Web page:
But what if there were a pool of 20 darts and I got seven? Thirteen throws left to be fanned out by as many 13 other throwers, perhaps fewer. If I win, can I feel good about it because I had seven good throws or because I kept seven other people from throwing? There's only so much pie. Should I eat more than one slice so that someone gets none?
Such is the Catch-22 of being Todd Pletcher. His 0-for-24 Kentucky Derby record is like a callous, I doubt he even feels it anymore. But do you want to win the Derby because you took seven throws at the bull’s eye, had more than a third of the field of potential winners and won by shear numbers versus shear ability?
Hold on. This just got more interesting. It just came to me. Let’s do this. Here’s Pletcher’s Kentucky Derby, here are all 24 of his entrants:
Join in the Dance (2009)
Cowboy Cal (2008)
Any Given Saturday (2007)
Circular Quay (2007)
Sam P. (2007)
Cowtown Cat (2007)
Scat Daddy (2007)
Bluegrass Cat (2006)
Keyed Entry (2006)
Coin Silver (2005)
Flower Alley (2005)
Pollard's Vision (2004)
Wild Horses (2002)
Invisible Ink (2001)
Balto Star (2001)
More Than Ready (2000)
Graeme Hall (2000)
Who wins the Pletcher Derby, the Thrust for the Thorns?
I give the nod Bluegrass Cat. He was rock steady and lost to a world beater in Barbaro. Second place? Flower Alley followed by a dead-heat with Circular Quay and More Than Ready.
But what’s this? Oh my God! Pletcher somehow managed to lose this Derby! Didn’t see that coming.
Out of his legions of three-year-olds, who went on to do anything of note? Bluegrass Cat won the Haskell, as did Any Given Saturday. More Than Ready turned out to be a slick sprinter. When your stable is so heavily geared to the Triple Crown (since, let’s be honest, his clients want to win the Derby as much as he does, so naturally he has a lot of sophomores) you’re bound to have some flickering candles that do nothing but eat grass and play spades.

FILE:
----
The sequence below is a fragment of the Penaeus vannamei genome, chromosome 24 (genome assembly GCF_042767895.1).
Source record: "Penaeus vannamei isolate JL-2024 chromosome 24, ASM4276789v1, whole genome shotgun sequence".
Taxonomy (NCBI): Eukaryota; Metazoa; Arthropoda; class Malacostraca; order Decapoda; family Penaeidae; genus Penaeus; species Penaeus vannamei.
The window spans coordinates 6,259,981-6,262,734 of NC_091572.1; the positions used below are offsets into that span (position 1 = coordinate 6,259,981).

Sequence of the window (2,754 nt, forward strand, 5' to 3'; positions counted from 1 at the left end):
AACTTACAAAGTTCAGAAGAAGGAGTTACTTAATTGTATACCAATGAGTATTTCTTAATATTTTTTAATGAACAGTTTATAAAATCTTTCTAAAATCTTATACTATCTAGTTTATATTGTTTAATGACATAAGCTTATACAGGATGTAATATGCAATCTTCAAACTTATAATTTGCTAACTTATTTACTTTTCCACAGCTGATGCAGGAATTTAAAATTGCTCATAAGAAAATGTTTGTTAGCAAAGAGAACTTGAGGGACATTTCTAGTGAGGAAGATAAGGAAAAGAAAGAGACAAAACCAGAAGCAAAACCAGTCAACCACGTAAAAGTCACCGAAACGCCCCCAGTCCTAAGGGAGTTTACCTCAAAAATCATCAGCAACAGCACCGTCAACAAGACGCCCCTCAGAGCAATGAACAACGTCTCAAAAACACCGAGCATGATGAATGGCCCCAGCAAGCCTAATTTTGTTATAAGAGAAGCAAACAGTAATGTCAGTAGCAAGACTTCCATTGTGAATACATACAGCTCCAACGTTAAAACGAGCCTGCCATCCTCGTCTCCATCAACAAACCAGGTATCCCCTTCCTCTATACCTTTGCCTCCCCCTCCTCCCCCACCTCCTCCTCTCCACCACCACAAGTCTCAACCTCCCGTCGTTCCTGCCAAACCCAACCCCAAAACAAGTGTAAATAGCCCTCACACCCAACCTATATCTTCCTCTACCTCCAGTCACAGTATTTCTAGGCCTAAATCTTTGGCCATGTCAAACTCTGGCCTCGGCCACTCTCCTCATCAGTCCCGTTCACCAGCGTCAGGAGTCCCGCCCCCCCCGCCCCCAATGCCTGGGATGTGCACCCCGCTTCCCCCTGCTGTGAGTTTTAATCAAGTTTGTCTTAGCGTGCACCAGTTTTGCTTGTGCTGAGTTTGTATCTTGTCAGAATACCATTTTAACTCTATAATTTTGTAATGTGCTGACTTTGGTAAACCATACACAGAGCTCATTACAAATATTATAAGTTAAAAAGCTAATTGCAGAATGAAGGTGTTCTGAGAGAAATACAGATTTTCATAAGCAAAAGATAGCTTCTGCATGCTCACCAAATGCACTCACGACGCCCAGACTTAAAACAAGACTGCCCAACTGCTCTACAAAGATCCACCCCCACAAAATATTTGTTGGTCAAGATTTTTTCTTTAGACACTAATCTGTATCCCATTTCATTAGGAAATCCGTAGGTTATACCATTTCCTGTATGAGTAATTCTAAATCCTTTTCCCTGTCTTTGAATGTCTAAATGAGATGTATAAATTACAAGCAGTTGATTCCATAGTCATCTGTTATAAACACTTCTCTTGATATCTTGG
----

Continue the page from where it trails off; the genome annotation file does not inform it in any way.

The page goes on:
So, will you be rooting for Pletcher this year? I mean, rooting for him is like rooting for mold. No matter how many times you kill it, it always comes back in some manifestation.
Eskendereya seems to be his best shot at winning this stinkin’ race. He even said it in a National Thoroughbred Racing Association teleconference.
“He has all the tools that you would like to see,” Pletcher said, “and you know the things that’s exciting about him is the one thing we've been very confident all along is that he wants to run the distances, the classic races. I don’t see a mile and a quarter or even a mile and a half in this for him, he just has tremendous natural stamina. You know he's physically a strong horse, he holds up to his races well, he eats well. You can sometimes if you get a couple of races into a campaign you'll start to see horses start to lose a little condition, a little weight and he's thriving on it. So yeah, I think you know from all those standpoints he's got all the right tools.”
Esky officially lost.
But that has more to do with the recent history of impressive Wood Memorial triumphs than anything else. You’d have to go back 11 years to find a Wood-Derby winner and that was Fu-Peg. Before that? Glad you asked. Pleasant Colony in 1981. I was just 10 months old with no eyebrows or fingernails or hair and looked like a Martian.
Though he has an attrition edge, wearing down spots in the field, this is quite a strong group to contend with. Lookin’ at Lucky, if Garrett Gomez can put away his piston fists, seems a threat. Not to mention Nick Zito’s bullets-in-the-hole with Florida Derby winner Ice Box and bare-knuckle fighter Jackson Bend.
What it comes down to is satisfaction. Can you be truly satisfied knowing you had seven throws while thirteen others had just one? I’ve got a feeling that Pletcher won’t give a hoot.
Don’t hate the playa, hate the game.
Brendan O’Meara blogs about horse racing here at HRI and at The Carryover. He also blogs about narrative nonfiction and his book project “Six Weeks in Saratoga” at The Blog Itself. His Web site is www.brendanomeara.com.